BC Justice Education Society’s interactive websites help separating families

Posted to: 
Help
01/31/2017

Each year, 1 in 7 British Columbians gets legal help or legal education from one of the Justice Education Society’s resources or programs. Last fall the Society launched two new services to help families going through separation or divorce – an online course to coach people through the process and a national website to help both parents and kids deal with the emotional realities as well as the legal responsibilities. This eNews introduces both initiatives.

FamiliesChange.ca
A Canadian first, this website includes information geared for each age group in a family to help them deal with parents’ separation. It is national in scope, containing legal information and links to resources for each province. After you select your province you can browse one of the three guides – for parents, teens and kids.

The parents’ guide has some great information on how to tell your kids you’re separating, how to help them cope, and what you need to know about child support. In BC, you can take the online Parenting After Separation course and find resources that provide more information about the topics important to you.

The teens’ guide includes explanations of what is happening, how things may change, coping strategies, and the law governing separation and divorce. It also suggests people a teen could talk to for support. The kids’ guide contains similar information, presented in age-appropriate language. The website uses videos, graphics, Q&As and even a game called “Changeville” to convey its important information.

The Justice Education Society obtained financial support from the Supporting Families Fund of the Department of Justice Canada and worked with provincial agencies across Canada to create the website. Dave Nolette, the Society’s Digital Program Director, describes the site like this:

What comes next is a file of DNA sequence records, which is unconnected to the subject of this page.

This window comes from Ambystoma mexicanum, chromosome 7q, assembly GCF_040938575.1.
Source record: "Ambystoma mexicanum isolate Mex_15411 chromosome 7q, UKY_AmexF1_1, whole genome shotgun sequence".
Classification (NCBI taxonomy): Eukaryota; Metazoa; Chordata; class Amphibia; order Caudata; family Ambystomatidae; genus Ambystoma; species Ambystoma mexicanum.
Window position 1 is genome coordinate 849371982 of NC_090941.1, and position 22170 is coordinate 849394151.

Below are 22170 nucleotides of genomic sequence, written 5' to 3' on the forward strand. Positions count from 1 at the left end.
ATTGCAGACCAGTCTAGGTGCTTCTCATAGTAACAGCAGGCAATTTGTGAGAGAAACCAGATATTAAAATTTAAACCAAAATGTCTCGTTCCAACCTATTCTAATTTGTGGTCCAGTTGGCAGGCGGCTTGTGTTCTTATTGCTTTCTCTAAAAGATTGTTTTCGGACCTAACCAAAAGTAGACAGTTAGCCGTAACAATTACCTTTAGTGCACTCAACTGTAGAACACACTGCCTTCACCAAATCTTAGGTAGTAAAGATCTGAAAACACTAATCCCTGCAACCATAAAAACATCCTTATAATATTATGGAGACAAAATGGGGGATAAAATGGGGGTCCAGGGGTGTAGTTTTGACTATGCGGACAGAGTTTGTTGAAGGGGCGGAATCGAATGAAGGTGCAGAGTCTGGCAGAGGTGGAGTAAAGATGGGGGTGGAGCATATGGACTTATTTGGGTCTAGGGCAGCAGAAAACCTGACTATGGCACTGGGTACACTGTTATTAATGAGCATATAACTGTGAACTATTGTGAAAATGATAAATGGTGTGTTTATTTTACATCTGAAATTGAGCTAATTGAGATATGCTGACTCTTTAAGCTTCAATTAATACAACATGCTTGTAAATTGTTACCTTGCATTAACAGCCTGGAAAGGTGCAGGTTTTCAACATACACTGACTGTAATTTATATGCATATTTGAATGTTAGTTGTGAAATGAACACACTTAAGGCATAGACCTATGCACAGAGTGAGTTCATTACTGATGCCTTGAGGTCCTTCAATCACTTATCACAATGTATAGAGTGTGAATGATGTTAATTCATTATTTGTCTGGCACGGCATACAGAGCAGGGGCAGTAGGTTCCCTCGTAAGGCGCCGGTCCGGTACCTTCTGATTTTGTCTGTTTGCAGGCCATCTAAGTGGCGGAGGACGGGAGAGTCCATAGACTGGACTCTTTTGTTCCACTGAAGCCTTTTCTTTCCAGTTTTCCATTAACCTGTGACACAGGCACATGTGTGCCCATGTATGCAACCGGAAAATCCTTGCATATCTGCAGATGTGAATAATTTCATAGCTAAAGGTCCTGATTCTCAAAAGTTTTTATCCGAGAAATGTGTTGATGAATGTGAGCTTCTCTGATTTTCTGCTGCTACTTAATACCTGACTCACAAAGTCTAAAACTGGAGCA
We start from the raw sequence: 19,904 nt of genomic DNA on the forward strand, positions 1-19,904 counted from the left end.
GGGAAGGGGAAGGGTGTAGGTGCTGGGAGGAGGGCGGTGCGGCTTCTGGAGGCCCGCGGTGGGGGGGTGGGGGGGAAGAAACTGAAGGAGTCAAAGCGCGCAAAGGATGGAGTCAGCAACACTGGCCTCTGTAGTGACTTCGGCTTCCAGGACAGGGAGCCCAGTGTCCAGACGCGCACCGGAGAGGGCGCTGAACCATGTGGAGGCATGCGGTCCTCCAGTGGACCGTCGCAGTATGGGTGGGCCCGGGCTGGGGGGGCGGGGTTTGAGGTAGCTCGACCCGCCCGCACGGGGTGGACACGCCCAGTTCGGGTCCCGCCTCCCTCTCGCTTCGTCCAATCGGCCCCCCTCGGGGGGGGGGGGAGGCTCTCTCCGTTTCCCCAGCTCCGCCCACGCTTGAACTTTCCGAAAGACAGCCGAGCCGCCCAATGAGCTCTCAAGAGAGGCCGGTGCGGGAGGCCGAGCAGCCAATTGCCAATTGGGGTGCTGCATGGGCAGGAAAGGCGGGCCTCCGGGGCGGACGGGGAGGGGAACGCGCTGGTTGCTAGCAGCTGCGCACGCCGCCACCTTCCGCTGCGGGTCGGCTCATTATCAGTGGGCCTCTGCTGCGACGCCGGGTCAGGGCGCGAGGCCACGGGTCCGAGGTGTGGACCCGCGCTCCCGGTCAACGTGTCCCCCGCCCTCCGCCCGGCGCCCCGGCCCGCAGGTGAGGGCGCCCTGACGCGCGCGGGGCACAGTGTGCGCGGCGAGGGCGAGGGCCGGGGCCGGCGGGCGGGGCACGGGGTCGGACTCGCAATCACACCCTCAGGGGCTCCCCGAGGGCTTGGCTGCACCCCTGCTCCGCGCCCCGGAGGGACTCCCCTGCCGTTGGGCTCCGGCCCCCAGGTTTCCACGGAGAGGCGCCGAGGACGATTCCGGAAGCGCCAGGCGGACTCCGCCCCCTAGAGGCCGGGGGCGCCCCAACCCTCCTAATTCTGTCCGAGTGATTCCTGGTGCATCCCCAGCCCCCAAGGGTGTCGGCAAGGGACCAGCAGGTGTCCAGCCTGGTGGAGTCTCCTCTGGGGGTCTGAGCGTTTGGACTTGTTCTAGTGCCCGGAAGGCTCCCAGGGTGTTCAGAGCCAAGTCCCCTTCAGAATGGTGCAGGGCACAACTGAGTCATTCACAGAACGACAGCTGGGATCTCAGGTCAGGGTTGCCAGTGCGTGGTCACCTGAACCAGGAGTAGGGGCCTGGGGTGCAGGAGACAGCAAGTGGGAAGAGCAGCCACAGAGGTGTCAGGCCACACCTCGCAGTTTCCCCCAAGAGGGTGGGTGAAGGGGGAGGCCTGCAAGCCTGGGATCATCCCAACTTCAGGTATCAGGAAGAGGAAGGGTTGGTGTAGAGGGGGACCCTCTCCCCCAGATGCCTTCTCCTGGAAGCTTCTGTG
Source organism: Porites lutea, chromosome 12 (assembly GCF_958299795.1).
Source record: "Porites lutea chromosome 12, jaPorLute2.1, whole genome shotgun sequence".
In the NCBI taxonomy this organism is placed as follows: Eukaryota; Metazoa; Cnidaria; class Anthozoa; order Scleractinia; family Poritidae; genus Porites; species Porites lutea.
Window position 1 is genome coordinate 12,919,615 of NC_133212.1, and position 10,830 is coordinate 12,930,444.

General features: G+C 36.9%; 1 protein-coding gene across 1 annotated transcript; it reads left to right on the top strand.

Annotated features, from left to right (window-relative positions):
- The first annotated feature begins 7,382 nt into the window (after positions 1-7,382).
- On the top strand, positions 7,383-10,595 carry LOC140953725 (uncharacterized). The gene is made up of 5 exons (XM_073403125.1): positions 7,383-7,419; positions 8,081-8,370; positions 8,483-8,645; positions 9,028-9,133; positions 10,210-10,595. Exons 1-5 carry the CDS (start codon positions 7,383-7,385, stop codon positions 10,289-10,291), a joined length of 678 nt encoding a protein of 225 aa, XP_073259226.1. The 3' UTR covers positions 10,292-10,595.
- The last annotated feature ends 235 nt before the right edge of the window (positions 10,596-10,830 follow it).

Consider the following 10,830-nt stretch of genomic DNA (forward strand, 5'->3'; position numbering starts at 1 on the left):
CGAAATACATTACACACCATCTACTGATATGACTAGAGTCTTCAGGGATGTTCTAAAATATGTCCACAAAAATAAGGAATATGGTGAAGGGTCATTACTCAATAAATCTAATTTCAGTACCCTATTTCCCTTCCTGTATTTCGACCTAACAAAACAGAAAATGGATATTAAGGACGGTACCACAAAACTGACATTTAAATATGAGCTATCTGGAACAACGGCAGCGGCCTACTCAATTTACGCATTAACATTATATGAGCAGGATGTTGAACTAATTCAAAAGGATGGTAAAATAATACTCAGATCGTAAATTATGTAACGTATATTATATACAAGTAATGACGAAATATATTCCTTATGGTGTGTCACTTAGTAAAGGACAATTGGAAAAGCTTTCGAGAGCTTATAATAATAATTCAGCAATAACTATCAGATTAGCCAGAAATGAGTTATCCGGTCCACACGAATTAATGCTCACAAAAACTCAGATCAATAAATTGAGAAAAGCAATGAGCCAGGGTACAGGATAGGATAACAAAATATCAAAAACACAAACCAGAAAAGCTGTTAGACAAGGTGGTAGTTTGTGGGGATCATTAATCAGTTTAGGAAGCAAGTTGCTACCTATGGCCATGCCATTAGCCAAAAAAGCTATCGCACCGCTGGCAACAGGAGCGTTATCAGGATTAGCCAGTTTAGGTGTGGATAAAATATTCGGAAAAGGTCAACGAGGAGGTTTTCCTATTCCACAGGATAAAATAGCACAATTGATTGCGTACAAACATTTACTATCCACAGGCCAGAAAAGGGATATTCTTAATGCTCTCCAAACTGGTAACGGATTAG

“Children are often caught in the middle when parents separate. The new website goes a long way to change this. Parents are provided with helpful information like how to talk to the kids, what to say, and what not to say.

Teens get answers to questions like: Who decides where I live? Do I have to take sides? And kids can watch animated videos and play games with messages like: It’s not your fault; you’re not alone; and things will get better. Plus, the website provides information, videos and activities to help kids and teens deal with their new family structure.

If you are going through a separation or you know someone else going through it, tell them about FamiliesChange.ca. Everyone involved can be better prepared to deal with the challenges of a family break-up.”


Tip for using FamiliesChange.ca
First, make sure you have the right website. The Justice Education Society has created a similar site for the California Courts. If you go to FamiliesChange.ca.gov by mistake you’ll learn about California law, and it doesn’t apply here. The site you want is FamiliesChange.ca (no ‘.gov’ at the end). On the home page you select your language (English or French) and click on your province. You can then browse information for parents, teens and kids.